Me: Yeah…yeah, because I can see that really harming relationships over the long haul if they don’t have some professional guidance. Then my other question…the second question was ‘How transparent does a partner need to be after a breach of trust, and how soon should a disclosure occur, assuming that it is going to happen?’
Dr. Trahan: So I think there are a lot of nuances around the philosophies of this, but I think that if you take a look at the way in which most institutes…most training provides a context for this. The most important establishment is that of honesty. Right? You can’t rebuild trust without honesty. The problem with honesty is that it hurts, and the problem with honesty and it hurting is that sometimes when there’s information that’s provided to the betrayed partner that’s detail oriented related to the interactions this person had with the affair partner…it can be even more hurtful. And it can establish hurtful memories that are very difficult to change over time. So I think it’s very important to have a professional guide the process, assisting with where the line is between what is too much information and what is needed for honest communication about what has happened, because details around sexual encounters, details around romantic encounters are not necessary for the recovery process. However, there are questions the betrayed partner needs to ask and get the answers to in order to learn about the situation and to diminish their anxiety because they are having extremely high levels of hypervigilance as a response to the fact that they don’t know all the information. I think that’s why a professional again is really important because in that process of disclosing that information, sometimes things can get hostile…and in that hostile environment a professional needs to assist with deescalating and creating a conversation that’s going to be helpful, not hurtful.
Me: Thank you. I appreciate you being able to put a focus on how structured that really ideally needs to be to be beneficial at least in the long run for both partners. And one thing I also get is ‘I hope the relationship can be the same coming out of this.’ I never know exactly how to answer that question, but maybe you can put a spotlight on what one or both partners need to know about the relationship. Can it be the same coming out of these kinds of experiences?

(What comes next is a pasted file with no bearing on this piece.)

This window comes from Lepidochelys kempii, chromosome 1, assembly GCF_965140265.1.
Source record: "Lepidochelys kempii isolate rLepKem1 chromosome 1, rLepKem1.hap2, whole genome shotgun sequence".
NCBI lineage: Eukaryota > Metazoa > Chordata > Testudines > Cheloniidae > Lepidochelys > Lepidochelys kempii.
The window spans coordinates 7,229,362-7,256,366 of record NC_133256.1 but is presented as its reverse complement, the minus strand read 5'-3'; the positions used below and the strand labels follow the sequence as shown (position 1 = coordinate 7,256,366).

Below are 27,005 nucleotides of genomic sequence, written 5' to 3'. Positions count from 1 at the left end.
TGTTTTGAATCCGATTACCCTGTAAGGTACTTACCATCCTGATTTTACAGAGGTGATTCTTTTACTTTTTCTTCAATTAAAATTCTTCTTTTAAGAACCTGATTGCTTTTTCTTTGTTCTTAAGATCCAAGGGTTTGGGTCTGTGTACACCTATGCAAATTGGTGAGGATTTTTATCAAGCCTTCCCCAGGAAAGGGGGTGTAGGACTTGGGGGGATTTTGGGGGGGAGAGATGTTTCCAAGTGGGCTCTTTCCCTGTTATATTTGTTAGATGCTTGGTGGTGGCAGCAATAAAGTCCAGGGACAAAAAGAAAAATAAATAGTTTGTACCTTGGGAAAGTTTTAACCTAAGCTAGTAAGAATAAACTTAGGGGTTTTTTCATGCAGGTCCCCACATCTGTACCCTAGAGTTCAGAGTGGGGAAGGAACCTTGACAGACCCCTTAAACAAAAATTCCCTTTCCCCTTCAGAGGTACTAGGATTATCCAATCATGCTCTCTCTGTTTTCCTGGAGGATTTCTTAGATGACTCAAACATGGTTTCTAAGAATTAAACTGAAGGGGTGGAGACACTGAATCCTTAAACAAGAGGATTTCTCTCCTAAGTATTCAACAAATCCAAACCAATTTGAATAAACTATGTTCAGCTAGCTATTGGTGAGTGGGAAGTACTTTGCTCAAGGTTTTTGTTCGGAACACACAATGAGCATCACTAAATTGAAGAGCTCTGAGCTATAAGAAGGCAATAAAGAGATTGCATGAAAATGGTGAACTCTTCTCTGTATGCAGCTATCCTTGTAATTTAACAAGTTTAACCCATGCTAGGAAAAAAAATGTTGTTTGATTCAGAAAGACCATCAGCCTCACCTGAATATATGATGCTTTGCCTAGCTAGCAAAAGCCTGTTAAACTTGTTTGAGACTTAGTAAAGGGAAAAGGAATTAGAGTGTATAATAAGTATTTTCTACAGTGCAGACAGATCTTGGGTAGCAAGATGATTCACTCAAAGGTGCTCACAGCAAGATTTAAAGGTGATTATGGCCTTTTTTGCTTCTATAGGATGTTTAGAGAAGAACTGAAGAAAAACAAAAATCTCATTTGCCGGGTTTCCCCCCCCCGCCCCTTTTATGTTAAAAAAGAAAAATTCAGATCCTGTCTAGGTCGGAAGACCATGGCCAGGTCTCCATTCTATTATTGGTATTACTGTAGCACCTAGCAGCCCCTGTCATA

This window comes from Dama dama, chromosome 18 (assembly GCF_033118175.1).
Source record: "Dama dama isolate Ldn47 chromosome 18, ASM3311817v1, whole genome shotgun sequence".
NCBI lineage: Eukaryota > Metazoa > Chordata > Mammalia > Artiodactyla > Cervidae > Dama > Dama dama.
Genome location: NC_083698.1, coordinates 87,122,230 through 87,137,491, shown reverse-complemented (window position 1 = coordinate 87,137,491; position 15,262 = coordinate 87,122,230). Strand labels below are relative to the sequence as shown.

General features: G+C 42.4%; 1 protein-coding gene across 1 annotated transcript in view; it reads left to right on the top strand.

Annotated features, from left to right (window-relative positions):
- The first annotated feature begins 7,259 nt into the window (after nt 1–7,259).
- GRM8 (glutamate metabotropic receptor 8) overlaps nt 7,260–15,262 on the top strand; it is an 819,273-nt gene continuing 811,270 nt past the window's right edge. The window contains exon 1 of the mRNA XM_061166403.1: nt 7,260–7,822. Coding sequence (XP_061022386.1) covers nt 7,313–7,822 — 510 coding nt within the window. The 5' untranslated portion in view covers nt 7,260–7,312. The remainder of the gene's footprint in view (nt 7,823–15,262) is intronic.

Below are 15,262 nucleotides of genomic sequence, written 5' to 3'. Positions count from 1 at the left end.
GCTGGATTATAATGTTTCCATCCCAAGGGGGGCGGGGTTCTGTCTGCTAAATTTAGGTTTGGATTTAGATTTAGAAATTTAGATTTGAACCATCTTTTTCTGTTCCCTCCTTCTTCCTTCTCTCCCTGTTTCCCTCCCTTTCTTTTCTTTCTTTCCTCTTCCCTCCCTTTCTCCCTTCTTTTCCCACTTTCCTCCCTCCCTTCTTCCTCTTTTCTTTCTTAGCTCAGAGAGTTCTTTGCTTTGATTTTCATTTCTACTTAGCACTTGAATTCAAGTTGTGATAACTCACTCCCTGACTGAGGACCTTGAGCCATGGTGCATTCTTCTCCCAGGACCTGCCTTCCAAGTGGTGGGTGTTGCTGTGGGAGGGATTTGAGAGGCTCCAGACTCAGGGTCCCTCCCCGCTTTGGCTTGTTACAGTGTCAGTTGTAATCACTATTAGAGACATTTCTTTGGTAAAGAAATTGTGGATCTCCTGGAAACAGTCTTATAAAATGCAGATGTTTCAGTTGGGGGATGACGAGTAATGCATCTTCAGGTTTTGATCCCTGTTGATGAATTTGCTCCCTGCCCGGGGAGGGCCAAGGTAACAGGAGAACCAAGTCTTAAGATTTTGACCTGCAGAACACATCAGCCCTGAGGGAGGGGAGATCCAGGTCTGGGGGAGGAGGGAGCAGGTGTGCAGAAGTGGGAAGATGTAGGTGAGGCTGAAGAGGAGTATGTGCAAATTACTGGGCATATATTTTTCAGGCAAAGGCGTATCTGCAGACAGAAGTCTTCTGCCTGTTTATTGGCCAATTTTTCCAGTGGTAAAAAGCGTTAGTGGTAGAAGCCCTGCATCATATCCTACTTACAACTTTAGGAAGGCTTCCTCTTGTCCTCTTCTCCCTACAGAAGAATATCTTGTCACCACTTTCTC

Dr. Trahan: Well, I think it depends…it depends on the healing process. With the help of a trained professional, my experience has been that the relationships can be better than they were prior to the infidelity, but that requires several elements. A re-laying of trust, like the foundation of trust: it takes a reestablishment of the attachment in a relationship…a re-understanding of how this attachment will be…how you will recreate the safety and the barriers around it to protect from future situations that might arise and then taking the event and creating new meaning around it. What does this mean for our future? And kind of making a recommitment to that relationship for the long-term: what the couple wants out of their relationship. It can be really healing, it can create a really beautiful relationship. It can also be extremely destructive, and it can go down the route where people end up having really terrible relationships if the healing process doesn’t flow…does not occur in a way that establishes that foundation.
Me: Well put, and it’s really good to know that people can have really beneficial relationships after something like this…maybe even better…although I think that would probably be dependent on having some professional help through the process.
Dr. Trahan: Absolutely.
Me: Alright. Well, thanks so much for being with me Dr. Trahan and I’ll look forward to possibly talking to you again in the future.